U.S. surgeon Vivek Mersey on Thursday called on the nation to work hard to combat misinformation about COVID-19 and vaccines, urging technology companies, healthcare workers, journalists, and ordinary Americans to take more measures to address “let us give our lives The issue of “cost”.
in a 22 page consultationAs President Joe Biden’s first surgeon, Murti wrote that false statements caused people to refuse vaccinations and public health advice on masks and social distancing, thereby undermining efforts to end the coronavirus pandemic and making Life is in danger.
Warning follows COVID-19 vaccination Growth across the United States has slowed, in part due to vaccine opposition due to unsubstantiated claims about the safety of immunity and the recent death toll in the United States Pass 600,000.
“Today, we live in a world where misinformation poses an imminent potential threat to the health of our country,” Morty said at a press conference.
“During the COVID-19 pandemic, misinformation caused people to resist wearing masks in high-risk environments, which led them to reject validated treatments and choose not to be vaccinated,” he said.
“Simply put: health information cost us our lives.”
White House Press Secretary Jen Psaki told reporters on Thursday that the Biden administration has stepped up tracking of misinformation and is flagging problematic social media posts to Facebook.
“About 12 people created 65% of anti-vaccine misinformation on social media platforms,” Psaki said. “All of them remain active on Facebook, although some are even banned on other platforms, including platforms owned by Facebook.”
Even before the Internet and social media allowed dangerous statements to spread faster and easier than ever before, health misinformation was a global problem. The problem of COVID-19 misinformation is so serious that the World Health Organization regards it as an “information epidemic.”
Considering the role of the Internet in disseminating health misinformation, Murthy stated that technology companies and social media platforms should make meaningful changes to their products and software to reduce the spread of misinformation and increase access to authoritative sources based on facts.
He said that teachers should expand the education of media literacy and critical thinking. He suggested that journalists should strive to expose health misinformation in a responsible manner and not spread it further unintentionally. He suggested that public health officials and doctors should better answer questions and explain why public health guidelines sometimes change based on new information.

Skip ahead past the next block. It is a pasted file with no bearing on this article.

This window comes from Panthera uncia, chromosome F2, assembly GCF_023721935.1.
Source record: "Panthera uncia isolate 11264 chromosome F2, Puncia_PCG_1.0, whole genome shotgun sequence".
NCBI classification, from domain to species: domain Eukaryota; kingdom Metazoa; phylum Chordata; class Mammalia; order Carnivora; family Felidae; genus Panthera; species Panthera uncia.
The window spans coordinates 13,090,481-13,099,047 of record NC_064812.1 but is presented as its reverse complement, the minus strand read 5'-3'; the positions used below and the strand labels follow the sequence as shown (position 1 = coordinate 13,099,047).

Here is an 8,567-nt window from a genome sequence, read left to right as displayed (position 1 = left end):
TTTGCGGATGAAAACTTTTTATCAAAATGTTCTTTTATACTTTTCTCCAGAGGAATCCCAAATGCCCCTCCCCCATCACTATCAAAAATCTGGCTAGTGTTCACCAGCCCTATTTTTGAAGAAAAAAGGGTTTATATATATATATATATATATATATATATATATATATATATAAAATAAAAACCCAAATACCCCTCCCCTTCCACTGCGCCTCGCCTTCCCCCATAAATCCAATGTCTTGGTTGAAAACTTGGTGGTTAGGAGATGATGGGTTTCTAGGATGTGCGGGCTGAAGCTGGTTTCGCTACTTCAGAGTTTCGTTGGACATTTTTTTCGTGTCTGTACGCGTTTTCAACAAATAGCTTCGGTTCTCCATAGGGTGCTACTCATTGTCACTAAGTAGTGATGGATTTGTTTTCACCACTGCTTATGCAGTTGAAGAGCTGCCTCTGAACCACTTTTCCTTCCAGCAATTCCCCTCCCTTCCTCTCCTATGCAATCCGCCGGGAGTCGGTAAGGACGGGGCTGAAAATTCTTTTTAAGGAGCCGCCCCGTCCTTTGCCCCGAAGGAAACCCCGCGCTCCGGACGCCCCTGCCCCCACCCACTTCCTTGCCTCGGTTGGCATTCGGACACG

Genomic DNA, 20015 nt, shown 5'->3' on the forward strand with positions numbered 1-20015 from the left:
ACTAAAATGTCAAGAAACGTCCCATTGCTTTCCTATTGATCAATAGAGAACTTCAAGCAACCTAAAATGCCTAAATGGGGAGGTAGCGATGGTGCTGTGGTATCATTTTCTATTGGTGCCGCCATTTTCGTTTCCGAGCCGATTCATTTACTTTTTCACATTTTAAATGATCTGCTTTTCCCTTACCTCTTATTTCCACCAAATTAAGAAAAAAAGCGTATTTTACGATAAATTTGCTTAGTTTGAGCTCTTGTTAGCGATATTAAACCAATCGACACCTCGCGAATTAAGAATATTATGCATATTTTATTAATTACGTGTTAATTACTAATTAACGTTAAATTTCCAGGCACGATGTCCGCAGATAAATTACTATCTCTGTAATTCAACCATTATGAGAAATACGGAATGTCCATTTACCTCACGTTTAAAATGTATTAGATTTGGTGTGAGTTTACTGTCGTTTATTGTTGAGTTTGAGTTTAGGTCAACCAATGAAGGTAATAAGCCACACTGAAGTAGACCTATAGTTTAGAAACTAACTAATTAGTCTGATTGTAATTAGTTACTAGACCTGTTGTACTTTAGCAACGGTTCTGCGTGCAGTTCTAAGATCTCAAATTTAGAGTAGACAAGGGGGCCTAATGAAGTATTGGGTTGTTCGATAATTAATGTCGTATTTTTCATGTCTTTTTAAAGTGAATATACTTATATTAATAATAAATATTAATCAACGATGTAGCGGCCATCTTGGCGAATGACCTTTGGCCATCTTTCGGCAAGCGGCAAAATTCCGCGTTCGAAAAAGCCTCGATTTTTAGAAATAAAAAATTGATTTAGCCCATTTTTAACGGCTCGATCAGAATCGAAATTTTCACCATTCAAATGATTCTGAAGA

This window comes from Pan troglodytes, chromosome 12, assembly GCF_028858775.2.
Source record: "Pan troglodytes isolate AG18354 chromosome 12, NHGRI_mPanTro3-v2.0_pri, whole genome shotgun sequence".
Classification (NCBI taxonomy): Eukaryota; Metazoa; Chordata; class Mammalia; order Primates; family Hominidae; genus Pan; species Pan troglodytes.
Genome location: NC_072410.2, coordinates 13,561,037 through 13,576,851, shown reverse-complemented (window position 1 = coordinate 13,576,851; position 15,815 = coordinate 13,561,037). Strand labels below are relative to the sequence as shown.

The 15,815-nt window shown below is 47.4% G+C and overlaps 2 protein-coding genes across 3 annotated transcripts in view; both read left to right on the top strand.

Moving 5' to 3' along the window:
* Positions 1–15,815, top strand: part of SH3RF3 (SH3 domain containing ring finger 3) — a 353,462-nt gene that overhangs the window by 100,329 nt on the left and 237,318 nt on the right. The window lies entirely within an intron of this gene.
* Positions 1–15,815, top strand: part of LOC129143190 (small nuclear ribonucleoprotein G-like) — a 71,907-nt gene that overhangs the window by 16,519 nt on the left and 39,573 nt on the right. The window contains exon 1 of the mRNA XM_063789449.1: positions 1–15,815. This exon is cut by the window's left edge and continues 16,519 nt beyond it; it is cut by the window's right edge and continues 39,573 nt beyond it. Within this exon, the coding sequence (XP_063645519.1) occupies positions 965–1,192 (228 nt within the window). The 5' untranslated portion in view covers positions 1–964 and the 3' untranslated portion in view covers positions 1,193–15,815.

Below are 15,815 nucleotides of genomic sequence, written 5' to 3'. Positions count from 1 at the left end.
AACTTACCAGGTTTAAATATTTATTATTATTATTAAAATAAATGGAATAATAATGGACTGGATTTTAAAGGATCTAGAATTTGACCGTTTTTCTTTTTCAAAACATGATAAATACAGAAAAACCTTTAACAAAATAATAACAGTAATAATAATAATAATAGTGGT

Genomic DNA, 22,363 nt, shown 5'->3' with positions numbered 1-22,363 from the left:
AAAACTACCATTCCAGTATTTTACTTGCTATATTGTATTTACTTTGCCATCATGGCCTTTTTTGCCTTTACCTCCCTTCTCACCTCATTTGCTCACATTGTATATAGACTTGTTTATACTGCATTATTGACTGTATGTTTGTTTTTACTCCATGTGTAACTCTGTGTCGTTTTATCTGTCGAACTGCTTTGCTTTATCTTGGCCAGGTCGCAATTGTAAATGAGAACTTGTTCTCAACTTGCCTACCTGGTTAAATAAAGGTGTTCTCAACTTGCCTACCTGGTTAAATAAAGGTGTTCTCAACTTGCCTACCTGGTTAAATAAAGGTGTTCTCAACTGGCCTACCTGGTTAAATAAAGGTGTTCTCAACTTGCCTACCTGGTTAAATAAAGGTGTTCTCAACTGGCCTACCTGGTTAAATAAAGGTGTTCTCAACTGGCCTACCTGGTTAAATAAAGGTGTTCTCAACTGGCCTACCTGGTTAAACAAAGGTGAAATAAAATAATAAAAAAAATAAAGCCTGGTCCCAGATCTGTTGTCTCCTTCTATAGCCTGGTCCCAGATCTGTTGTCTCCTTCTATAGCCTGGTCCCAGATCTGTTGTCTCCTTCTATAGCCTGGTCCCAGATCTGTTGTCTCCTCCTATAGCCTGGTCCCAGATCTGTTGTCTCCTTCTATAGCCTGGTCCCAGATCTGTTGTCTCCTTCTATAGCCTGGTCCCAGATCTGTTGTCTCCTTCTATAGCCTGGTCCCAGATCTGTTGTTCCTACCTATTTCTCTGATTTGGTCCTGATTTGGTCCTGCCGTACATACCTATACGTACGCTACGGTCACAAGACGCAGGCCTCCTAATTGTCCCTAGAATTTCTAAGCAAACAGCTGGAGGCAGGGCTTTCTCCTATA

As for everyday Americans, Mersey urges them to verify questionable health information through trusted sources such as the Centers for Disease Control and Prevention, and use critical thinking when encountering unverified statements. He said that if your relatives or friends believe or spread misinformation, it is better to participate by listening and asking questions rather than facing them.
Although some groups that disseminate health misinformation are for profit, Murthy writes that many Americans may be spreading false information and inadvertently cause harm.
“If you are not sure, don’t share,” he said.
Recent public opinion polls show that the hesitation on vaccines is in line with partisanship.recent Polls A survey conducted by the Washington Post and ABC News found that 86% of Democrats had received at least one vaccine, compared with 45% of Republicans.
Marjorie Taylor Green, an outspoken Republican congressman from Georgia and a staunch supporter of former President Donald Trump, tweeted a message on Sunday urging people not to get COVID-19, saying it has ” Very serious life-changing vaccine side effects”. Green has more than 400,000 fans on social media platforms.
In response, Senate Minority Leader, Republican, and polio survivor Mitch McConnell urged more Americans to be vaccinated.
McConnell told reporters at a press conference on Tuesday: “We need to complete this work, and part of it is just to convince the American people of the importance of doing so.”
“Everyone who understands the subject says that if you get the disease again, your chances are very good, and if you get vaccinated, you won’t die from it,” he said. “So I don’t know how many times we have to say it, but for myself, I intend to repeat it over and over again.”